I remember some jealous commentaries from European people about what my country, Indonesia, has: beach, sunshine and heat.
A friend of mine in Helsigborg showed me the so-called “Tropical Beach” that draws the end of Swedish territory. Nothing special about it, until she told me this, “The beach is artificial. The government creates it to make its people’s dream come true: to have their own beach, which is not possible in nature.”
A German girl envied me living in the city situated just 1.5 hours from Bali by flight, meaning that I can go sunbathing and enjoy magnificent beaches anytime I want in a shoestring budget (and she can’t).
Also, a Dutch woman asked me why I thought of living in Holland if the country I come from is beautiful where the sun shines all year-long.
Was I proud about it? No, I wasn’t. On the other hand, beach was not my thing even though I live in a tropical country with thousands of beaches I can choose to visit. I disliked the sun burning my skin. I couldn’t stand the heat and humid air that makes me sweat. I feel it most of the time and it bothered me.
When I came to Holland, something struck me. Volatile weather change, strong wind, rain, and snow has lessened the chances for the sun to get its turn to appear. Majestic antique buildings stood arrogantly, as if they knew we would count on them to warm our bodies by entering heated chambers they offer. Indeed, it was my first time to feel it all year-long, not just 2 or 3 weeks on a family holiday.
A couple of years later, my friends and I looked for milder weather, more sunshine and went to the beach in Rhodos Island in Greece and Benidorm in Spain. Still being skeptical about how getting myself roasted could be fun, I followed what the majority decided.
A magnificent view of clear blue sky and shimmering seawater reflected from the sunlight indulged me with unlimited space to be wild and free. The sun opened its hands wide open to embrace me with warmth that I had never felt for a long time and the breeze soothed me, giving me calming effect physically and mentally.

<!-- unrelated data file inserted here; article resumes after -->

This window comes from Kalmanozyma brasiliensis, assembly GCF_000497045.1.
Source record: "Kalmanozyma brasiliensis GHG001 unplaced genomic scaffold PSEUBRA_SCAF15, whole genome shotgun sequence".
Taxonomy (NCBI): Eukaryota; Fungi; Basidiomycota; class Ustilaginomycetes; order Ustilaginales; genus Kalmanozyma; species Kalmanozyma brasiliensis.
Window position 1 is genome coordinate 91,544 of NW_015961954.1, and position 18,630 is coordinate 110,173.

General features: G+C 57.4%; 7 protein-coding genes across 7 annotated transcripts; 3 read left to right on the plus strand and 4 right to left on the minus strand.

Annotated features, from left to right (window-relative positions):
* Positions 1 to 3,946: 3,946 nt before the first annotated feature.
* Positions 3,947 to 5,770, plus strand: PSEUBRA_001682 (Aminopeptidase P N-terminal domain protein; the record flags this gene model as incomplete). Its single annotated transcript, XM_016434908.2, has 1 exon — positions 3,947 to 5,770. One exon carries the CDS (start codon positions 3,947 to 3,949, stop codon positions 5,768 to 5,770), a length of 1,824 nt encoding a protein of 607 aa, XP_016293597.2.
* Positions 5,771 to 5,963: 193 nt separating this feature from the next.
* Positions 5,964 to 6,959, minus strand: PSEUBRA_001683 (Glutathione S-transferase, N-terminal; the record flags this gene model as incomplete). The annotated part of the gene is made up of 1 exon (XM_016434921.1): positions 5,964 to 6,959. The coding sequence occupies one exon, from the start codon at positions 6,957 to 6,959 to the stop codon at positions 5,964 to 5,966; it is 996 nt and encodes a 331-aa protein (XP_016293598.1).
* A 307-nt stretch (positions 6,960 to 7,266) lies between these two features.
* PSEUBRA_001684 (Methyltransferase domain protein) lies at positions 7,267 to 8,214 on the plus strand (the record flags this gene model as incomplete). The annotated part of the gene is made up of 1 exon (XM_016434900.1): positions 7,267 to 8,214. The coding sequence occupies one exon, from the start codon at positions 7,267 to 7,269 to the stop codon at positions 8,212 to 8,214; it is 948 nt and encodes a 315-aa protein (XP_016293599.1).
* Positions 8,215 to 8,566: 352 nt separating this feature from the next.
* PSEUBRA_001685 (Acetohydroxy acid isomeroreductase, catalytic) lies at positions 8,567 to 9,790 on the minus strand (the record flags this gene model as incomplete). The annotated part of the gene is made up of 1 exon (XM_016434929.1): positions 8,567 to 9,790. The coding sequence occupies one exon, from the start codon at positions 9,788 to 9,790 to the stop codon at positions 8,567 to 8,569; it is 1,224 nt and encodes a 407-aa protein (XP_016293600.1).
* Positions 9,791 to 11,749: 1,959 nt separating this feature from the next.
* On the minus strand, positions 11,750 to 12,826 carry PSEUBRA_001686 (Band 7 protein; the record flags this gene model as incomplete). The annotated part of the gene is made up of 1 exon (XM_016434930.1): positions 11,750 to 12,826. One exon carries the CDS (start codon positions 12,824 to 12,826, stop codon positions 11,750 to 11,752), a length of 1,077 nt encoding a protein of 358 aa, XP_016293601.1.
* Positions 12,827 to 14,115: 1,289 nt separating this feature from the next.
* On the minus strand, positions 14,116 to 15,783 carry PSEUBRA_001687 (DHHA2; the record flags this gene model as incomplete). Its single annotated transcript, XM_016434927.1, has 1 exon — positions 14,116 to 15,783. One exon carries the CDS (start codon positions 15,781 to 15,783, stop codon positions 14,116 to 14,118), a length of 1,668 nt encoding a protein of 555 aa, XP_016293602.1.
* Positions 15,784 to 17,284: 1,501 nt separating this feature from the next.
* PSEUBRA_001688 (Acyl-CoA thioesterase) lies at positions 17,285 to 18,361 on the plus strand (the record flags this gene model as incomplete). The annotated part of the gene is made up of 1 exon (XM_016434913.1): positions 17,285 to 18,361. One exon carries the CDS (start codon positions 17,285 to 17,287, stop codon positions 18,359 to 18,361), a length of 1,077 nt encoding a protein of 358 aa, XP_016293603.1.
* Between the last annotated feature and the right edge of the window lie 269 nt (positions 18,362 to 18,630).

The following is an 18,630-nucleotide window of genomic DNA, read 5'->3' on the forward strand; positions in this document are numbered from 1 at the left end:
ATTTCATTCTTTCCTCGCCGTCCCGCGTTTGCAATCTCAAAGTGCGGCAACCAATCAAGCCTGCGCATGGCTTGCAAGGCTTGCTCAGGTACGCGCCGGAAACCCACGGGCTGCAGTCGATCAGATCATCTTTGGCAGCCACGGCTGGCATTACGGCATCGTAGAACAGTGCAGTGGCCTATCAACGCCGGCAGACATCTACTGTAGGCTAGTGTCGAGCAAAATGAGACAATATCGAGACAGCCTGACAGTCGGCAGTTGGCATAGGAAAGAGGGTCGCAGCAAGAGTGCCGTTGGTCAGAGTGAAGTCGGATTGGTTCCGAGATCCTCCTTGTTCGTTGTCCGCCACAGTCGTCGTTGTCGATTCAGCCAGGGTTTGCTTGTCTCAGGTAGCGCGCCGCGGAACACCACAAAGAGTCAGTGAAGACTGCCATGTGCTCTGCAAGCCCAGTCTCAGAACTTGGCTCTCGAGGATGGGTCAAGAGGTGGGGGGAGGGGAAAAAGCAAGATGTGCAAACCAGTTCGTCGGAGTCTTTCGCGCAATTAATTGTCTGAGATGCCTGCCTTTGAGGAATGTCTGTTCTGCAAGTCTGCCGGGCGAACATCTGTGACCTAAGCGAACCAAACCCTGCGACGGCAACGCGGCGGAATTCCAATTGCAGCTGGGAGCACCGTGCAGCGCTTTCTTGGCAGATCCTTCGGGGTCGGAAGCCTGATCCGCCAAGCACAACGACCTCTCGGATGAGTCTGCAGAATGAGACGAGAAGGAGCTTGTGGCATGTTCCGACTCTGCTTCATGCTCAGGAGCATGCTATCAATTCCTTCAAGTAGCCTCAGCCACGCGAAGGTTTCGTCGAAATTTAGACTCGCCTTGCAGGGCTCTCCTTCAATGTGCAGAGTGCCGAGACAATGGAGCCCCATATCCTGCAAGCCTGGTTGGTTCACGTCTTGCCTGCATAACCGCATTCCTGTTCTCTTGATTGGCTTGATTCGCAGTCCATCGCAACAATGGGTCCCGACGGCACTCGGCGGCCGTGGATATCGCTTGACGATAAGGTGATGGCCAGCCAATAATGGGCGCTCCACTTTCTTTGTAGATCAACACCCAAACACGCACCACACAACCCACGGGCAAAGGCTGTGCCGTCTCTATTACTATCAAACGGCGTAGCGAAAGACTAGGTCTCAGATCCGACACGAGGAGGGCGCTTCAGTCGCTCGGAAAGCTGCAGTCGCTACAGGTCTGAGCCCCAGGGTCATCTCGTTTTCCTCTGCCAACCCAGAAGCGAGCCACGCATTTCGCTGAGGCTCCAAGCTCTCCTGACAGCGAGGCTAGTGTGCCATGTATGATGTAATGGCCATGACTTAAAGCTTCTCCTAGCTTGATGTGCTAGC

It was an awakening experience. Suddenly, something popped up my mind, “Hey, I think I have that too in my country!” Why didn’t I get the same sensation as when I was Greece and Spain?
Have we ever ask ourselves why we travel in the first place? Stress-relief from a job? Experience and see things what our hometown never has? Get a better living or education? More business opportunity? Be closer with someone we love? Run away from a trauma? There’s nothing wrong about the reason behind it, unless we invade the locals and make their life miserable.
However, let’s think reverse. I just did. There are times when we don’t appreciate things around us because it’s just there effortlessly and we see it everyday, like sunshine and beach in my case. Many of us don’t feel enough and satisfied with the place we live. We think other people’s land is greener than ours. Our imagination runs wild, wishing there were snow, pyramids, a river as wide as Amazon, nature phenomena like aurora borealis and midnight sun in our hometown and so on.
Sometimes we need to learn the hard way that it takes months or years to realize that our hometown has more than we know. Perhaps, what we need and want is just right there, but we are just not aware until we lose it.
It took me years to understand the kind of jealousy with beaches and sunshine until I dealt with rain, dark sky and wind that infiltrated though my skin pores to the bone until I trembled from coldness throughout the year in Holland, where the real sunny time actually only happens about 2 out of 12 months. Going for a quick grocery with sandals and shorts was a luxury I could’t have since I needed to arm myself with winter clothing to face unfriendly weather.
May be another reason why we travel is already inside your head (or not), and expressing it in words is the only thing left: to let us know that other people’s land is not always greener than ours and to be more grateful with what our hometown has given us, although there’s no obligation to like everything there. The thing we waste could be other people’s (unattainable) luxury.
For the last few years, I’ve been appreciating sunshine, beach and heat more than before. Heat from the sun doesn’t bother me that much any longer. I’m still not a beach person until now, but I’m able to enjoy the sunny beach responsibly, protecting my skin with sunblock and no sunbathing at noon, and I cherish that moment.
Last but not least, I remember what my friend said in response to my amazement why some people don’t travel if money, time and fear are not their obstacles. “May be they have found what they want in life without looking too far and are happy with it.”
I guess he has a good point about it.
So how about you? Why do (or don’t) you travel in the first place?